This post is by Cherilyn Mackrory, MP for Truro and Falmouth.
Countless industries, communities and individuals across the globe depend on the ocean for their livelihoods and sustenance. The preservation and improvement of the ocean’s health is as vital for the economy as it is for protecting our environment and tackling climate change. That’s why, on World Ocean Day, I’m calling on the government to protect its ambitious ban on bottom trawling and roll out its plans for Highly Protected Marine Areas (HPMAs).
Healthy oceans are essential to thriving coastal communities. The UK’s seaside tourism sector and £989 million fishing industry employs thousands of people in coastal communities.
I should know. In my constituency of Truro and Falmouth, we are blessed with a beautiful stretch of coastline, upon which our local economy depends for fishing and tourism alike. I want to make certain that local people can depend on these sources of income for generations to come.
Carbon sequestered in the sea is worth more than oil and gas
Our ocean will become even more valuable as we transition to net zero carbon emissions by 2050. The financial value of the carbon sequestered by our coastal and marine habitats is higher than what’s earned from exploiting our oceans for oil and gas. However, our carbon accounts – the measurements we use to determine our domestic carbon emissions – do not currently incorporate the contribution of these habitats.
We must record these important contributions in our carbon accounts, as the Climate Change Committee has now recommended to the government, following campaigning by my colleagues in the Conservative Environment Network and from environmental NGOs.
Fortunately, outside the EU, our government has been able to take decisive action to protect the seas. The Fisheries Act 2020 will help by prioritising sustainable practices, encouraging collaboration across the UK through a Joint Fisheries Statement and putting an end to the automatic right for EU vessels to fish in UK waters.
But there is still more that can and must be done. I am calling for the government to deliver on its commitment to ban bottom trawling in all the UK’s offshore Marine Protected Areas (MPAs) by 2024 and be ambitious in its plans for HMPAs.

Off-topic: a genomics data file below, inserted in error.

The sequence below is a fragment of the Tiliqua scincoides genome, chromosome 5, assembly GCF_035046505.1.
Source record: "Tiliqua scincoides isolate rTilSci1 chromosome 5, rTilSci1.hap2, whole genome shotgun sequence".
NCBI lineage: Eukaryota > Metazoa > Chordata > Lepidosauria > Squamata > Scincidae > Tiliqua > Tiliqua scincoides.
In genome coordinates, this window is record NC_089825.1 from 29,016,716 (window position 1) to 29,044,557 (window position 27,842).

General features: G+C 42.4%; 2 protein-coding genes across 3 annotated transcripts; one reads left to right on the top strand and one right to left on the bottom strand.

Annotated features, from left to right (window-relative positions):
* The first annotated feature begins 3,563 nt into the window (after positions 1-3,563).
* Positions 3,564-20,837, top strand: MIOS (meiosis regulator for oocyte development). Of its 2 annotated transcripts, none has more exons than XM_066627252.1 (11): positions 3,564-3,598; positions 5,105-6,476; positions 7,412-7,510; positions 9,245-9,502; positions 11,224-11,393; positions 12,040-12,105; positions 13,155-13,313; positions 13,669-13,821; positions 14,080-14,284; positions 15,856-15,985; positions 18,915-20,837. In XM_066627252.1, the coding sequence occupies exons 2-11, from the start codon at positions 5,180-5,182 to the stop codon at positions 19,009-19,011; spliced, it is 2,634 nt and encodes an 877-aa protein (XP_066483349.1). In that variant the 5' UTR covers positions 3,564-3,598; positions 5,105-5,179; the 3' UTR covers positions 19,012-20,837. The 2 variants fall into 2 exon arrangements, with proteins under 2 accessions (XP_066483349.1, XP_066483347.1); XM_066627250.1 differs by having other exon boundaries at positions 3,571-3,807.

Bottom trawling rips up whole ecosystems
Bottom trawling involves heavy fishing nets dragged across the seafloor, leading to overfishing and substantial bycatch and seabed damage. Doing so rips up the very ecosystems upon which fish depend and releases carbon into the ocean, contributing to ocean acidification.
Given the destruction it causes, you may be surprised to hear that bottom trawling is taking place in 98 per cent of the UK’s offshore seabed MPAs. In a supposedly protected marine area, bottom trawling is far from being the exception and much closer to being the rule. This needs to change.
A ban on bottom trawling allows fish stocks to recover. There are substantial spillover benefits for local fishers, with fish travelling beyond the invisible boundaries of the MPA and into unprotected waters where they can be caught. Rejuvenating fish stocks is crucial for a productive fisheries sector. We must support our local fisheries to adopt sustainable practices and champion those that already do.
Back in 2020, Fal and Helford, my local inshore MPA, benefited from a share of £2.5 million funding to restore critically endangered seagrass meadows. The project creates jobs and captures carbon. I want to ensure that other recovery efforts for offshore MPAs are not made in vain by limiting the harmful practices that can take place within them.
Rapid extension of harmful fishing bans is needed
Defra recently announced that damaging fishing activities will now be prohibited in four of the UK’s offshore MPAs. A rapid extension of these bye laws to all offshore MPAs is a necessary step towards reaching the government’s ambitious commitment to protect 30 per cent of our seas by 2030.
Of course, our ambition works on the assumption that policies are being upheld in our waters. In 2020 alone, over 60 per cent of bottom trawling was done by EU fishing vessels, 35 per cent by French boats. We must now be assertive and exclude European trawlers from designated MPAs.
And we need not stop there. Having last year considered the creation of HPMAs to allow certain areas to recover to a more natural state, Defra has since fallen quiet. I have asked the government to press on with the five HPMA pilot sites they initially promised, in another step towards healthier and better protected oceans.
A healthy ocean is an economic asset, and we must not understate its value. There must be substance to a marine area being ‘protected’, not just for the health of our seas and the future of our fishing sector, but for the integrity of post-Brexit policies. An ambitious ban on bottom trawling, combined with the introduction of HPMAs, will achieve this.